Colonial death. There's a memorial to eighteen doctors and pharmacists who lost their lives fighting a yellow fever epidemic that struck the colony in 1878. The epidemic killed more than half of the island's European population.
1878 is not that terribly long ago; across the ocean in Jamaica, my great-grandfather was a little boy. But Europeans dying in large numbers from infectious diseases has become the stuff of science fiction. That's a good thing, a very good thing, but... people forget, you know?
High school kids. If you live in the DC area, you know that every spring finds downtown DC packed with thousands upon thousands of high school students on field trips. Turns out that the Senegalese equivalent is a Saturday tour of Goree. There must have been a thousand high school kids wandering around, which is a lot on a small island. They packed the ferry solid. I found this slightly wearying, which worries me a bit -- what will I do ten years from now, when my own kids are there? On the other hand, I didn't really like high school when I was there myself.
Anyway. I spent a few minutes watching some boys, and one girl in a bikini, playing soccer outside the old French fort. The girl wasn't very good. You could see the boys were torn between irritation that she wasn't very good, and OMG THE CUTE BIKINI GIRL IS INTERACTING WITH US.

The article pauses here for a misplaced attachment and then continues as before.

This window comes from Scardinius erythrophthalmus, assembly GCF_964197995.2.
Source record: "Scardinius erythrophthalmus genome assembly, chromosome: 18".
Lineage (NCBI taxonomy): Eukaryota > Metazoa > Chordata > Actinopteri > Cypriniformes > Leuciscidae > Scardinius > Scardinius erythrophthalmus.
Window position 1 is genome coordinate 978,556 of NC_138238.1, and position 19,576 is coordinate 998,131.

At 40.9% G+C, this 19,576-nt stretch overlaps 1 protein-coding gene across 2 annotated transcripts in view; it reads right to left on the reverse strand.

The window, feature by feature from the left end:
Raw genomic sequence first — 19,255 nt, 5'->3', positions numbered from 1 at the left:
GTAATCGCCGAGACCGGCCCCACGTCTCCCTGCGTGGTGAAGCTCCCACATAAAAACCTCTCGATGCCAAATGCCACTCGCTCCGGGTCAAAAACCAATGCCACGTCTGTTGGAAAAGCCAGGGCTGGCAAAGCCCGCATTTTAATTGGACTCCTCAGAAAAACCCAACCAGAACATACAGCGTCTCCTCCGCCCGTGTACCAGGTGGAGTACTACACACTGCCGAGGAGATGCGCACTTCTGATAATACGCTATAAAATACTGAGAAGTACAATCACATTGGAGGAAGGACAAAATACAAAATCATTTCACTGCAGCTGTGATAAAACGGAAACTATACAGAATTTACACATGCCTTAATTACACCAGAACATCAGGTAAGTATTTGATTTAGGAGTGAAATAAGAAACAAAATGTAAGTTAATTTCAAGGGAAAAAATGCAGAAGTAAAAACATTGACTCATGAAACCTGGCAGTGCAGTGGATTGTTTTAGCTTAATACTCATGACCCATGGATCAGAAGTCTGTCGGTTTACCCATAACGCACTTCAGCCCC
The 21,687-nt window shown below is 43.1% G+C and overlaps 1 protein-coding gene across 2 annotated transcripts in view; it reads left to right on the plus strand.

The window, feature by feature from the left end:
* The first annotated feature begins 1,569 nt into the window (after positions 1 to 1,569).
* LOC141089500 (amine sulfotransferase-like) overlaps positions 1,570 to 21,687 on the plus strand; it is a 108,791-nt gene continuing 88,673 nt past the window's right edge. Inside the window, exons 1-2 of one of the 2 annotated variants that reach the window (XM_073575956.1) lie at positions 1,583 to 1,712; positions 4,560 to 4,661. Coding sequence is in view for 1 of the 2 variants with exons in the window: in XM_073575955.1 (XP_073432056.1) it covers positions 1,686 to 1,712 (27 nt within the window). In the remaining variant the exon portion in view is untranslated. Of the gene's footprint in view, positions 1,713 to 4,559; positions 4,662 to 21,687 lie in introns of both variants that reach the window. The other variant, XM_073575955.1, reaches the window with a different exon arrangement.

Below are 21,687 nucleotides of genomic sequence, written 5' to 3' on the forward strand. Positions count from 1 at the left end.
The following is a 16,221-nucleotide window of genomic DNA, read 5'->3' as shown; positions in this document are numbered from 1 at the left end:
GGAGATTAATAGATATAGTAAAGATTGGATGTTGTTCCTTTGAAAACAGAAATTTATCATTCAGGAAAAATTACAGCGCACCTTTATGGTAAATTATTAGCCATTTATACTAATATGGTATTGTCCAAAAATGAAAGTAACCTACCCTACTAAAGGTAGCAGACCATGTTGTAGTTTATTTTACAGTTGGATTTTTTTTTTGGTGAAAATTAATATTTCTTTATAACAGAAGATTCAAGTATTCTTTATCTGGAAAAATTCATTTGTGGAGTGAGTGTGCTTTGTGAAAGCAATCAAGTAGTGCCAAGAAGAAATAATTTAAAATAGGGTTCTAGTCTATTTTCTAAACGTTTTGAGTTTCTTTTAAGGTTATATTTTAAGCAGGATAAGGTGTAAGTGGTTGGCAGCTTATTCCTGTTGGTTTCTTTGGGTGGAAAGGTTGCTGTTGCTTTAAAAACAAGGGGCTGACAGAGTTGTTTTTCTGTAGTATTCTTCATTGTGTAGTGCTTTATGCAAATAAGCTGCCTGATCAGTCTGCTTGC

I guess I should note here that Senegal is an Islamic country, but it's mostly very laid-back Islam. (Mostly. I still need to post about the Mourides.) Headscarves are rare. Beer is drunk openly. Bikinis are common at the beach; tight tops and miniskirts are, not that I'm paying close attention, far from unknown. Men and women mingle socially without much restraint. And casual observation suggests that interactions between young people are much more Muscle Beach, Santa Monica than Mecca, Saudi Arabia.
Baobab tree. There's a big damn baobab tree in the square in front of the Mayor's office. It's hard to overstate just how big baobabs can get. 20 feet in diameter and 60 feet around is middlin'. You don't consider a baobab "big" until it's approaching 100 feet around, big as a two-car garage.
Anyway, the baobab was used for over a century to post notices. Like, formal proclamations and new laws? Went up on the baobab. They don't do that any more, but the baobab is still there. Baobabs live a really long time.
Slavery. Kind of the elephant in the room. There's a lively debate over just how important Goree was to the slave trade. The consensus seems to be that it was more of an administrative center -- relatively few slaves were actually shipped from there. St. Louis, 300 km up the coast, was much more important. But Goree has become fixed in the world's imagination as the center of slavery; the Pope, Nelson Mandela and President Bush have all visited Goree to meditate and pronounce.
And "only a little slave trading" is sort of like "a very small death camp". Here's a quote:
Not a lot to add to that. But if you happen to be in Dakar, definitely visit Goree.